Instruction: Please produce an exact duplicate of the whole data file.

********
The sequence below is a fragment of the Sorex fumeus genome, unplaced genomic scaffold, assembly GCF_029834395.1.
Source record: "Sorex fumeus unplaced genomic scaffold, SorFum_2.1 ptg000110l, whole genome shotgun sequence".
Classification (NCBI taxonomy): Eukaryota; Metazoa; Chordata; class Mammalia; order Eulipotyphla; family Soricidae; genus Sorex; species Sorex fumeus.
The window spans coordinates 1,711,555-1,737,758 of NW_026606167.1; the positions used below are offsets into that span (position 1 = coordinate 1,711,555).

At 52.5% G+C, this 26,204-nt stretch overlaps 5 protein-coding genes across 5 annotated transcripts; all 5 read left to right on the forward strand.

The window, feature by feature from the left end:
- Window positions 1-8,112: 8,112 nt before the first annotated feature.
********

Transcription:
The sequence below is a fragment of the Sorex fumeus genome, unplaced genomic scaffold, assembly GCF_029834395.1.
Source record: "Sorex fumeus unplaced genomic scaffold, SorFum_2.1 ptg000110l, whole genome shotgun sequence".
Classification (NCBI taxonomy): Eukaryota; Metazoa; Chordata; class Mammalia; order Eulipotyphla; family Soricidae; genus Sorex; species Sorex fumeus.
The window spans coordinates 1,711,555-1,737,758 of NW_026606167.1; the positions used below are offsets into that span (position 1 = coordinate 1,711,555).

At 52.5% G+C, this 26,204-nt stretch overlaps 5 protein-coding genes across 5 annotated transcripts; all 5 read left to right on the forward strand.

The window, feature by feature from the left end:
- Window positions 1-8,112: 8,112 nt before the first annotated feature.